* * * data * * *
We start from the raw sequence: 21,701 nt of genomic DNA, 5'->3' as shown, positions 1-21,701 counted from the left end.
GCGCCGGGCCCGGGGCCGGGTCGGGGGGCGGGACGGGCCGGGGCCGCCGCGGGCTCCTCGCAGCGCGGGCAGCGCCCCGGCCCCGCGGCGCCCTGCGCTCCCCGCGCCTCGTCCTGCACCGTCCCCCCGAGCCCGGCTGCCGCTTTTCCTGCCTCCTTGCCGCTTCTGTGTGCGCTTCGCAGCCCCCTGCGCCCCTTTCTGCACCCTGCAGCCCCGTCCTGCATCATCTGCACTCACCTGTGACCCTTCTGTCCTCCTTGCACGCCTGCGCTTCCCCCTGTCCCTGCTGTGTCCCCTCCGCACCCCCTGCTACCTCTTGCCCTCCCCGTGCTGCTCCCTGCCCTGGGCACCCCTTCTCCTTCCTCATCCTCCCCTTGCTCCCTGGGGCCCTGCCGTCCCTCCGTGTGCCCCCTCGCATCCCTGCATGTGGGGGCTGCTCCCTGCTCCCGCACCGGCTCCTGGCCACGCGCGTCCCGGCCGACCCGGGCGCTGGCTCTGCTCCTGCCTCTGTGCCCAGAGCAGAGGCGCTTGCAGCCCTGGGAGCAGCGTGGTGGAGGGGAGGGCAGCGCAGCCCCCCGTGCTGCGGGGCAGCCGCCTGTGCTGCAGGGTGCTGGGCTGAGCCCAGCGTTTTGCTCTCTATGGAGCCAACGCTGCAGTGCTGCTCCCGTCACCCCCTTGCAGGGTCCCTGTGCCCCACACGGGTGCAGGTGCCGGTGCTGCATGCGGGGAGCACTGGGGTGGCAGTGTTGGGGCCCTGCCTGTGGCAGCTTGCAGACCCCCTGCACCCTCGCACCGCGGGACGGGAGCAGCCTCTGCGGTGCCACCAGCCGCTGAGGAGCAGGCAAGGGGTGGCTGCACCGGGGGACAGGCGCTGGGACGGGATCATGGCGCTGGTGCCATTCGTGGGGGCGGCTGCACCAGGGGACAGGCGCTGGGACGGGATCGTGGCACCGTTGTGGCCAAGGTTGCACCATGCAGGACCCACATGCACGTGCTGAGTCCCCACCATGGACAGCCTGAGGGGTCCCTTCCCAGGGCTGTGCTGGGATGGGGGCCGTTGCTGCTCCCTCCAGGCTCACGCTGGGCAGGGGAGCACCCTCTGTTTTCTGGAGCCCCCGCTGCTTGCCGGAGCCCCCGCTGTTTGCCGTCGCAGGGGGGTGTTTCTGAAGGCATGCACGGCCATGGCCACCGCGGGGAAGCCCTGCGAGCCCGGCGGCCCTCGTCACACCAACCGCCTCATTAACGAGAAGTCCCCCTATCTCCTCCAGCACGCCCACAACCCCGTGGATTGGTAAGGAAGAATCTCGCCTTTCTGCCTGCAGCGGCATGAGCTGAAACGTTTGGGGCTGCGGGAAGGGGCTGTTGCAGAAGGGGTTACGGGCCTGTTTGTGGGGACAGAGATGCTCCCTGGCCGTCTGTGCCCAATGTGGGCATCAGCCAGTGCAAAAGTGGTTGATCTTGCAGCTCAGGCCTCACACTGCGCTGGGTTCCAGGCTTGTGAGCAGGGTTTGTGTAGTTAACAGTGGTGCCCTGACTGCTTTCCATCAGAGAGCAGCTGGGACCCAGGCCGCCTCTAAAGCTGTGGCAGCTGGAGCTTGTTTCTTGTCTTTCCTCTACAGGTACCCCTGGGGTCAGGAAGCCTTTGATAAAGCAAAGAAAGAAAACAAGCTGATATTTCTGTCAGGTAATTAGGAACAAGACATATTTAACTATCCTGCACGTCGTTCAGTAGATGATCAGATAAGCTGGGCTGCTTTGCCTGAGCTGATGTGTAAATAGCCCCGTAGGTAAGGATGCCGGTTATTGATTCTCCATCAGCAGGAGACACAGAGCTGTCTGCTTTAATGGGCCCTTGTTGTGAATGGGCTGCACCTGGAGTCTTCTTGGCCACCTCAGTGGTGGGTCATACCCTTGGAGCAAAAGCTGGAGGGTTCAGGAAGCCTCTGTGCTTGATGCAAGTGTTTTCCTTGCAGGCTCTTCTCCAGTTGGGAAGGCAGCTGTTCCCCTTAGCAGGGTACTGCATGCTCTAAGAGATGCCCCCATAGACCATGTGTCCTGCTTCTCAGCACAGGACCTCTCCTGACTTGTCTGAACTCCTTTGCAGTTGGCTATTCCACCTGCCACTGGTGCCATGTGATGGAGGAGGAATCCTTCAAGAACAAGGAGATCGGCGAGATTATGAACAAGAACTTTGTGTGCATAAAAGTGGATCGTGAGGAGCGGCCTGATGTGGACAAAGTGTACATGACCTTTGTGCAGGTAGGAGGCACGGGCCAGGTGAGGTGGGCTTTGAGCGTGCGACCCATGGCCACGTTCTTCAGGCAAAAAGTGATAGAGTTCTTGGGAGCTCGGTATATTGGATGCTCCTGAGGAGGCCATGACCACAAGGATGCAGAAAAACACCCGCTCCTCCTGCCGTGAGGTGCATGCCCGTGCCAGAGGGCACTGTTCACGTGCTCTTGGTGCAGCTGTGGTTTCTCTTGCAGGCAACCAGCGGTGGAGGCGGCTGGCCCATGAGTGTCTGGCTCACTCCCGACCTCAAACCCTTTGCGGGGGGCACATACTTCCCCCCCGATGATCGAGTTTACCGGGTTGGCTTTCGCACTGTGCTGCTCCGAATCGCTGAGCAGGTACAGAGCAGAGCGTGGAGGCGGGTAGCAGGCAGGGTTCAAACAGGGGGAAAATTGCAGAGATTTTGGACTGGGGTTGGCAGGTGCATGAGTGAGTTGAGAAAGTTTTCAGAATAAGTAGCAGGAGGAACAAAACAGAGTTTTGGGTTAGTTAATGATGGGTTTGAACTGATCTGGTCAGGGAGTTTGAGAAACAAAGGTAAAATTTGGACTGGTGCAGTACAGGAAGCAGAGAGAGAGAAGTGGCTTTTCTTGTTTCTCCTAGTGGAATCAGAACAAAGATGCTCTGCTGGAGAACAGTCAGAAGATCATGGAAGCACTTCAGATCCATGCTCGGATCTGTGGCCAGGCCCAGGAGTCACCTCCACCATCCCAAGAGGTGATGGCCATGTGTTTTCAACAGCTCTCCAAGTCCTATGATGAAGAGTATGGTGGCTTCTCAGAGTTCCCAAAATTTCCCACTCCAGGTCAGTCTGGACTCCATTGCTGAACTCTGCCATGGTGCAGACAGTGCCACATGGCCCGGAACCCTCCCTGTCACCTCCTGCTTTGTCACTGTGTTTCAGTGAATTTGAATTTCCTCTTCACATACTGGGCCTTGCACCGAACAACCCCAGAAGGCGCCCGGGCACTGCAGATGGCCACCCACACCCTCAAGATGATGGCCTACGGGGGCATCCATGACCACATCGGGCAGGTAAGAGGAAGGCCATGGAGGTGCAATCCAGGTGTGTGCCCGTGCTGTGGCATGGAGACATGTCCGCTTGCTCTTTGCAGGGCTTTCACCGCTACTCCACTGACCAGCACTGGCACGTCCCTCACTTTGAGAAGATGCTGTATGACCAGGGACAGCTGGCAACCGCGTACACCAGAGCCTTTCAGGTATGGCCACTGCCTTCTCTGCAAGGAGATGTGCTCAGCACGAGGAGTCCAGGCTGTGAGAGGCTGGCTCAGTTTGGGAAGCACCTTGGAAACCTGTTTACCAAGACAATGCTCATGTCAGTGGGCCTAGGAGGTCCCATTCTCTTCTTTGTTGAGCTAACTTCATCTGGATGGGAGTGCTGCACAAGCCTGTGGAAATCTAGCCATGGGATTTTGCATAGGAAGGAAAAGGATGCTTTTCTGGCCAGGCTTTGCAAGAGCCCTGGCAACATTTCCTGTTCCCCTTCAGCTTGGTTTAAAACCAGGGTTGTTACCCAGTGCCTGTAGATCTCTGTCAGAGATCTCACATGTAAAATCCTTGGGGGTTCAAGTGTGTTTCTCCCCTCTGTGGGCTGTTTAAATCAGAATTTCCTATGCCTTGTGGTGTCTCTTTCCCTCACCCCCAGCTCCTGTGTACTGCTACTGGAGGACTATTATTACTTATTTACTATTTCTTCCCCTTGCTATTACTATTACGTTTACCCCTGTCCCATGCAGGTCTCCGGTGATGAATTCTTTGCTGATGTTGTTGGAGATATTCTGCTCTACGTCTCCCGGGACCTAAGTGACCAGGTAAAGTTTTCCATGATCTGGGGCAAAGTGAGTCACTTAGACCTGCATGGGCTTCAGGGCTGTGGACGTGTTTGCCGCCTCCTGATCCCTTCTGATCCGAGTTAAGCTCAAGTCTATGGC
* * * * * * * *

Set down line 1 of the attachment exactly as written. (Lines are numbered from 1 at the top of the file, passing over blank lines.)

We start from the raw sequence: 21,701 nt of genomic DNA, 5'->3' as shown, positions 1-21,701 counted from the left end.